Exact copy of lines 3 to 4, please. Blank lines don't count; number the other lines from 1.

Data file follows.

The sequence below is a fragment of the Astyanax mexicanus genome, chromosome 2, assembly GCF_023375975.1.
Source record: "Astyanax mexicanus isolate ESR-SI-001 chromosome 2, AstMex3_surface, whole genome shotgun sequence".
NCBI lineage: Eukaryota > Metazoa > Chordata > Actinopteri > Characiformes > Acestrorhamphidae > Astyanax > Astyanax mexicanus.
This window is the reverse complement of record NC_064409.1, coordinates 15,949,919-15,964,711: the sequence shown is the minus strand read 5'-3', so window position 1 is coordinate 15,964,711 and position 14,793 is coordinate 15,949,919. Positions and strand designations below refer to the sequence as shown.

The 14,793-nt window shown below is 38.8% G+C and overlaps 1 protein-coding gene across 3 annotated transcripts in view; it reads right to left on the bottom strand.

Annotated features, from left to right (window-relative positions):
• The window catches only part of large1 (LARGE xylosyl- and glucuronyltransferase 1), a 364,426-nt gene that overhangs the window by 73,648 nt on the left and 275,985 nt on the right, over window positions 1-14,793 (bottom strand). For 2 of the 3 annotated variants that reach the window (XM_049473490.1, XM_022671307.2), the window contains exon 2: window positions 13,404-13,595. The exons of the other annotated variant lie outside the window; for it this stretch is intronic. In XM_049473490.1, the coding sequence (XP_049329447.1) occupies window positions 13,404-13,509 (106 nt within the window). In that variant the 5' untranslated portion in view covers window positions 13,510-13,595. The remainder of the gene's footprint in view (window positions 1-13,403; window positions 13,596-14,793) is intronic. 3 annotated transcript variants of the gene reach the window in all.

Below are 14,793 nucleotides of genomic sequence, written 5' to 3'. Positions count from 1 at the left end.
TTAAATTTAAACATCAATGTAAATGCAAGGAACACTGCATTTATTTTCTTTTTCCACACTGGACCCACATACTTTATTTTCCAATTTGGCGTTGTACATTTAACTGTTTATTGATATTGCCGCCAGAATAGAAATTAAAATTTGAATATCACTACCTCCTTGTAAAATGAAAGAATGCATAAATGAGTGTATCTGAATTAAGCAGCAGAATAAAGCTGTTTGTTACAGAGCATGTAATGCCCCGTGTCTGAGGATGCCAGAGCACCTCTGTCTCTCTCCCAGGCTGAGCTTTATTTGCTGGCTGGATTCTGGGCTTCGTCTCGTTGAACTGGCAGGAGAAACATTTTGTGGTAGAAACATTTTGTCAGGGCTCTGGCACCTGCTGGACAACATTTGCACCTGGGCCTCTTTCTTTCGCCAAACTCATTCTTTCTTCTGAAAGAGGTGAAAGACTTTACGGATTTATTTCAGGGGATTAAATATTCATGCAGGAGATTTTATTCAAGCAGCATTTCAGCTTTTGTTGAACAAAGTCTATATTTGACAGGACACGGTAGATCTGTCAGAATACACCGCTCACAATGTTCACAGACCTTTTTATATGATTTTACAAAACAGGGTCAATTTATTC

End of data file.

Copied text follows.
NCBI lineage: Eukaryota > Metazoa > Chordata > Actinopteri > Characiformes > Acestrorhamphidae > Astyanax > Astyanax mexicanus.
This window is the reverse complement of record NC_064409.1, coordinates 15,949,919-15,964,711: the sequence shown is the minus strand read 5'-3', so window position 1 is coordinate 15,964,711 and position 14,793 is coordinate 15,949,919. Positions and strand designations below refer to the sequence as shown.